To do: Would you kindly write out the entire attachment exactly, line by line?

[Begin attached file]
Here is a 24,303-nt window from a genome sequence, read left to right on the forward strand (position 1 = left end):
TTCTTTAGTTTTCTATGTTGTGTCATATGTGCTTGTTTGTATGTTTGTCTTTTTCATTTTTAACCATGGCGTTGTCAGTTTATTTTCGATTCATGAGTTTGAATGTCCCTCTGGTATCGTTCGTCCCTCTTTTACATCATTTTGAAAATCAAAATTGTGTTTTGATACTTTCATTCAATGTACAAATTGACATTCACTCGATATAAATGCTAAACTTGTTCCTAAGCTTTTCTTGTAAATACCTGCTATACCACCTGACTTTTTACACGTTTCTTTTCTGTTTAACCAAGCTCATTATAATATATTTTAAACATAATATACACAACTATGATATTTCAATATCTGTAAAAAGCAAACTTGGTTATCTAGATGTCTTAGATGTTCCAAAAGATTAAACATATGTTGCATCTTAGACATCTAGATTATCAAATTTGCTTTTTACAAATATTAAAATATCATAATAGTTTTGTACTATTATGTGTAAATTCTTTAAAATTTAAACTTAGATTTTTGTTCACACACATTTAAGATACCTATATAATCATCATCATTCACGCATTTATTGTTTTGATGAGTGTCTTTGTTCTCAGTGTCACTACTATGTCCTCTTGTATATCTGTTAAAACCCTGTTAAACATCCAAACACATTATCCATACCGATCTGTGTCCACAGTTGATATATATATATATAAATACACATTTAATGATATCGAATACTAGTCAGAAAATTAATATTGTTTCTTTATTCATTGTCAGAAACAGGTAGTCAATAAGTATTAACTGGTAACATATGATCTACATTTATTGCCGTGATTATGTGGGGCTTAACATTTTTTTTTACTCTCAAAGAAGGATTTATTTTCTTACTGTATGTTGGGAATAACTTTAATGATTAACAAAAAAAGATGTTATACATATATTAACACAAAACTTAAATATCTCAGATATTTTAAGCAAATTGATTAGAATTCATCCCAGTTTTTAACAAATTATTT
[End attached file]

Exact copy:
Here is a 24,303-nt window from a genome sequence, read left to right on the forward strand (position 1 = left end):
TTCTTTAGTTTTCTATGTTGTGTCATATGTGCTTGTTTGTATGTTTGTCTTTTTCATTTTTAACCATGGCGTTGTCAGTTTATTTTCGATTCATGAGTTTGAATGTCCCTCTGGTATCGTTCGTCCCTCTTTTACATCATTTTGAAAATCAAAATTGTGTTTTGATACTTTCATTCAATGTACAAATTGACATTCACTCGATATAAATGCTAAACTTGTTCCTAAGCTTTTCTTGTAAATACCTGCTATACCACCTGACTTTTTACACGTTTCTTTTCTGTTTAACCAAGCTCATTATAATATATTTTAAACATAATATACACAACTATGATATTTCAATATCTGTAAAAAGCAAACTTGGTTATCTAGATGTCTTAGATGTTCCAAAAGATTAAACATATGTTGCATCTTAGACATCTAGATTATCAAATTTGCTTTTTACAAATATTAAAATATCATAATAGTTTTGTACTATTATGTGTAAATTCTTTAAAATTTAAACTTAGATTTTTGTTCACACACATTTAAGATACCTATATAATCATCATCATTCACGCATTTATTGTTTTGATGAGTGTCTTTGTTCTCAGTGTCACTACTATGTCCTCTTGTATATCTGTTAAAACCCTGTTAAACATCCAAACACATTATCCATACCGATCTGTGTCCACAGTTGATATATATATATATAAATACACATTTAATGATATCGAATACTAGTCAGAAAATTAATATTGTTTCTTTATTCATTGTCAGAAACAGGTAGTCAATAAGTATTAACTGGTAACATATGATCTACATTTATTGCCGTGATTATGTGGGGCTTAACATTTTTTTTTACTCTCAAAGAAGGATTTATTTTCTTACTGTATGTTGGGAATAACTTTAATGATTAACAAAAAAAGATGTTATACATATATTAACACAAAACTTAAATATCTCAGATATTTTAAGCAAATTGATTAGAATTCATCCCAGTTTTTAACAAATTATTT